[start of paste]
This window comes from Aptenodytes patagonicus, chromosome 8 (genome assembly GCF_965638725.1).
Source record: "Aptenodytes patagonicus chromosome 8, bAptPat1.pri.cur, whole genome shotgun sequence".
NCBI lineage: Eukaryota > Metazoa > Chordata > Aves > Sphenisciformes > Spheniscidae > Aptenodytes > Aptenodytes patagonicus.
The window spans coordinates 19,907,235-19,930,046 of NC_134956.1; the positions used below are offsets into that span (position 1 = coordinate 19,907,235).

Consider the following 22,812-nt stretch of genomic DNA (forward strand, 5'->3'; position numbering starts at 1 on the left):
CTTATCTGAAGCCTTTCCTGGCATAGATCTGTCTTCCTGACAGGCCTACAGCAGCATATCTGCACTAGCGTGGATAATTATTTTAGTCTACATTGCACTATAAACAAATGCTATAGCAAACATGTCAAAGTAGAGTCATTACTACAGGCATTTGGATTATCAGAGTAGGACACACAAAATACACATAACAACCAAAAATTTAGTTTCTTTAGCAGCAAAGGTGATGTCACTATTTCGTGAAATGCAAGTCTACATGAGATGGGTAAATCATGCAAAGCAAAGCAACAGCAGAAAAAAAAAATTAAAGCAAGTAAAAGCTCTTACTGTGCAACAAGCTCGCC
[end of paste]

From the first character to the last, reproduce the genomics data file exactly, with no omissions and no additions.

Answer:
This window comes from Aptenodytes patagonicus, chromosome 8 (genome assembly GCF_965638725.1).
Source record: "Aptenodytes patagonicus chromosome 8, bAptPat1.pri.cur, whole genome shotgun sequence".
NCBI lineage: Eukaryota > Metazoa > Chordata > Aves > Sphenisciformes > Spheniscidae > Aptenodytes > Aptenodytes patagonicus.
The window spans coordinates 19,907,235-19,930,046 of NC_134956.1; the positions used below are offsets into that span (position 1 = coordinate 19,907,235).

Consider the following 22,812-nt stretch of genomic DNA (forward strand, 5'->3'; position numbering starts at 1 on the left):
CTTATCTGAAGCCTTTCCTGGCATAGATCTGTCTTCCTGACAGGCCTACAGCAGCATATCTGCACTAGCGTGGATAATTATTTTAGTCTACATTGCACTATAAACAAATGCTATAGCAAACATGTCAAAGTAGAGTCATTACTACAGGCATTTGGATTATCAGAGTAGGACACACAAAATACACATAACAACCAAAAATTTAGTTTCTTTAGCAGCAAAGGTGATGTCACTATTTCGTGAAATGCAAGTCTACATGAGATGGGTAAATCATGCAAAGCAAAGCAACAGCAGAAAAAAAAAATTAAAGCAAGTAAAAGCTCTTACTGTGCAACAAGCTCGCC